WT101 concept help needed: Budget/Bargain Bordeaux

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Re: WT101 concept help needed: Budget/Bargain Bordeaux

Postby David M. Bueker » Fri Mar 31, 2006 4:53 pm

Well if you are looking for classic Bordeaux I would opt for Leoville Barton and Sociando Mallet. Granted they are not bargains, but neither is stratospheric in price (except in great vintages, but that hits everyone), they both age well, and represent what is best about Bordeaux: medium weight, food friendly wine that enhances the entire experience.
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Re: WT101 concept help needed: Budget/Bargain Bordeaux

Postby Isaac » Fri Mar 31, 2006 5:27 pm

Spoofulated?
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Re: WT101 concept help needed: Budget/Bargain Bordeaux

Postby Otto » Fri Mar 31, 2006 5:46 pm

Isaac wrote:Spoofulated?


A very useful term to describe what is happening to wine and why I find that my tastes in wines are becoming more and more marginalized. Here's how it was defined to me by a character known as CMM:

"bigger is usually better
smoothness is the ultimate ideal for all wine
lower yields and longer hangtime must equal better flavor, without exception
prunes and raisins are desirable fruit flavors
acidity is overrated
any flavor not related to fruit or oak is probably better avoided"

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Re: WT101 concept help needed: Budget/Bargain Bordeaux

Postby Manuel Camblor » Fri Mar 31, 2006 6:16 pm

Otto Nieminen wrote:
Whaaaat? Which year did this happen in? I just recently tasted the 2002 red and white and both seemed classic Graves to me. Their second wines where however classics of what the therapists call spoofulated. But I didn't see such in the Grand Vins - though maybe it being a tasting setting made me miss that bit.

Otto


I was alerted to this by an e-mail advertisement from a merchant, which a friend forwarded to me. Apparently, starting with the 2002 vintage, Stephan Derenoncourt was in charge of the winemaking and the style of the Grand Vin may have changed as a result. The tasting note provided in that e-mail certainly didn't sound much like young DDC...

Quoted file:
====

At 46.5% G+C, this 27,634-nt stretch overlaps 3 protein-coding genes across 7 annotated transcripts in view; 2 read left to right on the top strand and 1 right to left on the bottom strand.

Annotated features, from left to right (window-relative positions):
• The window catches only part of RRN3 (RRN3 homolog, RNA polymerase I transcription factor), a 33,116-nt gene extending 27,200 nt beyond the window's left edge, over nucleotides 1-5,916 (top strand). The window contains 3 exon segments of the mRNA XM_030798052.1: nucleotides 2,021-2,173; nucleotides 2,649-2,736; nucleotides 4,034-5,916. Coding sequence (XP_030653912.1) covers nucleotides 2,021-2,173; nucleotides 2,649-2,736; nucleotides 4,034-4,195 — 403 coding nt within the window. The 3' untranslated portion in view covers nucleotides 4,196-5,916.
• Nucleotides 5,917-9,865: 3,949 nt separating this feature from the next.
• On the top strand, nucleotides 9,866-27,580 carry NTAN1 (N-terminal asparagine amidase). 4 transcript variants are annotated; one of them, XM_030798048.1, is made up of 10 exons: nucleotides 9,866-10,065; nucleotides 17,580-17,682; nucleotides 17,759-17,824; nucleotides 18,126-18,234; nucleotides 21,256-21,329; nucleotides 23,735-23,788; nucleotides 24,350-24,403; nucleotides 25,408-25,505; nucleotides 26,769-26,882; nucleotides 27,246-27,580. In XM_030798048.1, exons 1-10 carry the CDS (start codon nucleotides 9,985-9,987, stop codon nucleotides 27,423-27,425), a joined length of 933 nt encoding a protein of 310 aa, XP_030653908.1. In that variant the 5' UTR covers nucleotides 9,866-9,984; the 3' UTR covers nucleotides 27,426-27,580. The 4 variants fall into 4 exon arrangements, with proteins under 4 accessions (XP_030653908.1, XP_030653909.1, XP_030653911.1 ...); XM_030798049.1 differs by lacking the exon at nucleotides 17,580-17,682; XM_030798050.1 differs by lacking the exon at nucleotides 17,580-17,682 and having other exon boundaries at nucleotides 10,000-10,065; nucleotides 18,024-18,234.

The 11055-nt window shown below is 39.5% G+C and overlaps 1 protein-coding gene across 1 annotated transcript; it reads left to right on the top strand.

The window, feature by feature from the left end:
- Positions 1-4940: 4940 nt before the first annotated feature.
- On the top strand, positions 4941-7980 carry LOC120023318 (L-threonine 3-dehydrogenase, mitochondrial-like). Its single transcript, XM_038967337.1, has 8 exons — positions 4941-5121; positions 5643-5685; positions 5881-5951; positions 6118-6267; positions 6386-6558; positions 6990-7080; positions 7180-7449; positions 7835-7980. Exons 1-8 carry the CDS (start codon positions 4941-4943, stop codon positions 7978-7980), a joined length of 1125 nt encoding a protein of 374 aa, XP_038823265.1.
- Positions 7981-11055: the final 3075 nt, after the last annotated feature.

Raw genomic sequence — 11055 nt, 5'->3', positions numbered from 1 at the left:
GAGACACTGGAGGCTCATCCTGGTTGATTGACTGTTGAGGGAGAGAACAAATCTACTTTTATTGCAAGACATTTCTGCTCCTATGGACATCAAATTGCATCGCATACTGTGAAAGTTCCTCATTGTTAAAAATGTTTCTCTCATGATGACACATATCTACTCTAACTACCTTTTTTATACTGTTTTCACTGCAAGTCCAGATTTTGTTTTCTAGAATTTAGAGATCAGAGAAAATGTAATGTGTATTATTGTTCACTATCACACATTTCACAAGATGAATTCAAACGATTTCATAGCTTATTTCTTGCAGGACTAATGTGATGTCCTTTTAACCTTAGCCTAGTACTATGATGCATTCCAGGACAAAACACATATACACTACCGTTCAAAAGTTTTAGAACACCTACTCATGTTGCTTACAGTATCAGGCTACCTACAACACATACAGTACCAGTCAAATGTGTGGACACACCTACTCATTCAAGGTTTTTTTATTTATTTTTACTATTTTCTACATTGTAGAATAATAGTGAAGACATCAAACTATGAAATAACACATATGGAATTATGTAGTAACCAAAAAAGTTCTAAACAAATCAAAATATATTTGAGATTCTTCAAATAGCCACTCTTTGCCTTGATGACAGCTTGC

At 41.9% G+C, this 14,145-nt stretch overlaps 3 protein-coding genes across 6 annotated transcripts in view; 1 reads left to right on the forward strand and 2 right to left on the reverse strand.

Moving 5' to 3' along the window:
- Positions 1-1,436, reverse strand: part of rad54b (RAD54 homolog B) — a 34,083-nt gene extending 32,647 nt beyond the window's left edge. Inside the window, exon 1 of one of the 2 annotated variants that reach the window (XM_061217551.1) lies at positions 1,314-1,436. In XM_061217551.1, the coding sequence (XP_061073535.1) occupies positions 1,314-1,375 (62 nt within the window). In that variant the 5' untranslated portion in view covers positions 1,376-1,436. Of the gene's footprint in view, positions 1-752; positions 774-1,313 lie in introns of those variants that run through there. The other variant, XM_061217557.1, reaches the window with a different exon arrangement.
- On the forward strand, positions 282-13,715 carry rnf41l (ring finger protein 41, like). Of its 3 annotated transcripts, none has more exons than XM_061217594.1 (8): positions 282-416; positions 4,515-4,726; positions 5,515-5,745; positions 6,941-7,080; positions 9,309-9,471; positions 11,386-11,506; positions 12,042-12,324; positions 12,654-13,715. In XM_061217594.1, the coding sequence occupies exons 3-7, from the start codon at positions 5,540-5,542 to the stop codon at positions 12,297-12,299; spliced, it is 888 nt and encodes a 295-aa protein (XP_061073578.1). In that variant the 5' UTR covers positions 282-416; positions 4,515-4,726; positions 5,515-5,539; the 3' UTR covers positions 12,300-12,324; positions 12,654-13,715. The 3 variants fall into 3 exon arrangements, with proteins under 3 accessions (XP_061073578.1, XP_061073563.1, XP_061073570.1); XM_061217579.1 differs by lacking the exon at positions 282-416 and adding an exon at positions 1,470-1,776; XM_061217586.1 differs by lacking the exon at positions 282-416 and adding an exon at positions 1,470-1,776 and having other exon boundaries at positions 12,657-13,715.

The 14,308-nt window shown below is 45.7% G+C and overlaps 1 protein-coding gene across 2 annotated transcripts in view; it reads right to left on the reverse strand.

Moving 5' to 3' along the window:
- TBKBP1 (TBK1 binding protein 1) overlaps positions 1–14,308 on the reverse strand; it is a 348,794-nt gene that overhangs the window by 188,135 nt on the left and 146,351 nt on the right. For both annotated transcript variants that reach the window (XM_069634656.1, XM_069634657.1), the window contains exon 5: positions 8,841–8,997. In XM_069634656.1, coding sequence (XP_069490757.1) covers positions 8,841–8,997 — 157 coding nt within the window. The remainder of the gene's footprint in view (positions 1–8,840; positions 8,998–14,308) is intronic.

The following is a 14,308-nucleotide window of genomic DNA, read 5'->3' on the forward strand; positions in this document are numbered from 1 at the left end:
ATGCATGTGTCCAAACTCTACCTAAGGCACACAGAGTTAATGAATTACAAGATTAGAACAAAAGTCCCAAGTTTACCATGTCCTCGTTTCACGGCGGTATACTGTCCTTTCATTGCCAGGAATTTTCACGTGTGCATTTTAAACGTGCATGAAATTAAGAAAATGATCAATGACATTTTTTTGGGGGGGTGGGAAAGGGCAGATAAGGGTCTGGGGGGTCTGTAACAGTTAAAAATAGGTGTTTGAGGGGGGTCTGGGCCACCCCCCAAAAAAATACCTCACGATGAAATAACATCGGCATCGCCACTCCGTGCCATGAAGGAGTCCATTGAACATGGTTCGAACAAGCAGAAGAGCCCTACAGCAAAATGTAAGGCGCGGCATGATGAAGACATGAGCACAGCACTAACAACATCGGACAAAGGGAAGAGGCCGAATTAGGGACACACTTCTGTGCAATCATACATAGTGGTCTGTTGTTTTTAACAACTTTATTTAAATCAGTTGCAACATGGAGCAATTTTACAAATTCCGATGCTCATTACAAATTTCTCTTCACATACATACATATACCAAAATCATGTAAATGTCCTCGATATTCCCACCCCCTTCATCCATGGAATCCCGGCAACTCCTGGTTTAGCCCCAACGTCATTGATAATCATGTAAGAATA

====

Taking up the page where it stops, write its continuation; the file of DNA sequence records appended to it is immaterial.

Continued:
I have yet to try the '02 and what I am reporting here is rather third-handish, so add appropriate amounts of salt. I'm still hoping it's not true. But then agai, given the current climate, it probably is...
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Re: WT101 concept help needed: Budget/Bargain Bordeaux

Postby Isaac » Fri Mar 31, 2006 9:26 pm

Otto Nieminen wrote:
Isaac wrote:Spoofulated?


A very useful term to describe what is happening to wine and why I find that my tastes in wines are becoming more and more marginalized. Here's how it was defined to me by a character known as CMM:

"bigger is usually better
smoothness is the ultimate ideal for all wine
lower yields and longer hangtime must equal better flavor, without exception
prunes and raisins are desirable fruit flavors
acidity is overrated
any flavor not related to fruit or oak is probably better avoided"

Otto
Sounds like an exact synonym for Parkerized, international (style), and pointy.
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Proposed "Benchmark" wines for Bargain Bordeaux WT

Postby Robin Garr » Sat Apr 01, 2006 11:16 pm

Robin Garr wrote:Wine Tasting 101


OK, I've been shopping, with the forum's notes in hand. It's a little frustrating trying to find Bordeaux in large enough production that most people will be able to find them, but I think the top benchmark, Larose Trintaudon, comes about as close as any modestly priced Bordeaux can to a good balance of decent quality and wide availability. The others ... ehhh ... let's just say that I'll taste them during the month, and if you can't find the same wines, perhaps you can find something similar from the same regions at a comparable price.

WT101 Bordeaux

As primary benchmark, a good, widely available Left Bank Bordeaux with a long track record for good quality and value near the low end of "serious" Bordeaux:

Chateau Larose-Trintaudon 2000 Haut-Médoc Cru Bourgeois ($19.19)
Diageo Chateau & Estate Wines, NYC.
(Vineyard plantings: 60 percent Cabernet Sauvignon, 20 percent each Cabernet Franc and Merlot.)

For those who want a Right Bank comparison, look for something like this similarly priced example:

Vieux Château Haut Béard 2000 Saint-Emilion Grand Cru ($20.99)
Ex Cellars Wine Agencies Inc., Solvang, Calif.

And on the lower-priced shelves, consider a "satellite" appellation from Bourg or Blaye, like this one:

Château Bertinerie 2001 Premières Côtes de Blaye ($12.49)
Ex Cellars Wine Agencies Inc., Solvang, Calif.
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